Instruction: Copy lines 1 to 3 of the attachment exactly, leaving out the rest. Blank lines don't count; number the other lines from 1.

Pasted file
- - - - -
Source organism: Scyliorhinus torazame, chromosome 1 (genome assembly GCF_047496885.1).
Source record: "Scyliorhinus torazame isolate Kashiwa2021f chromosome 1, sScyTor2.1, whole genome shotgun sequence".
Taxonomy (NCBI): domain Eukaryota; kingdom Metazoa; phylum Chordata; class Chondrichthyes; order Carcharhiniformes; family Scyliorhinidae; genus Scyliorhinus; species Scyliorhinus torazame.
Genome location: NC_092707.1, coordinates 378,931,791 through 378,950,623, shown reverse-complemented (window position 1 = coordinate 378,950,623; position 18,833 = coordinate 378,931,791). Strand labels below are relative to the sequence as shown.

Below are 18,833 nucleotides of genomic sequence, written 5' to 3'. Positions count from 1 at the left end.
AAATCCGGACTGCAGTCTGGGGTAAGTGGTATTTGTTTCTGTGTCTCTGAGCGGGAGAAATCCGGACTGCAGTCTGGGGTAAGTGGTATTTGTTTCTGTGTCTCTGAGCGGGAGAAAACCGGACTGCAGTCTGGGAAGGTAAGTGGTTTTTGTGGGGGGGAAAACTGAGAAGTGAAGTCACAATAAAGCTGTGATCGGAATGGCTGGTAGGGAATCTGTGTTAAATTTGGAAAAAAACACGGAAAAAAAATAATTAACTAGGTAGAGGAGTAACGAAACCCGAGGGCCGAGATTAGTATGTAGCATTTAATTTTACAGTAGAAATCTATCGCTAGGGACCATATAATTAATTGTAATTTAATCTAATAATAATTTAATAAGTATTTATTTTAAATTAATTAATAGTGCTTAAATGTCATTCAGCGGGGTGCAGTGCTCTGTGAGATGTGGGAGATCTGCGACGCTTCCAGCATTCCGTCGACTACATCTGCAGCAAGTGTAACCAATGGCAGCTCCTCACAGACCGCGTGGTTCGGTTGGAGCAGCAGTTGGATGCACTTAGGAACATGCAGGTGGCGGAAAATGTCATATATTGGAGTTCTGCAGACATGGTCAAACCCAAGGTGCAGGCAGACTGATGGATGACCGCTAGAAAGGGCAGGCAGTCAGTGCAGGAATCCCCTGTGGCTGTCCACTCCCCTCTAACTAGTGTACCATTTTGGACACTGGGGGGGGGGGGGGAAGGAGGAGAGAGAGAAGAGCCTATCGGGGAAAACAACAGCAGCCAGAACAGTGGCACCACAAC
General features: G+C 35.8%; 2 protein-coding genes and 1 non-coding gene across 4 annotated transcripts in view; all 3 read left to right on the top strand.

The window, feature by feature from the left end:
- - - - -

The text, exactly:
Source organism: Scyliorhinus torazame, chromosome 1 (genome assembly GCF_047496885.1).
Source record: "Scyliorhinus torazame isolate Kashiwa2021f chromosome 1, sScyTor2.1, whole genome shotgun sequence".
Taxonomy (NCBI): domain Eukaryota; kingdom Metazoa; phylum Chordata; class Chondrichthyes; order Carcharhiniformes; family Scyliorhinidae; genus Scyliorhinus; species Scyliorhinus torazame.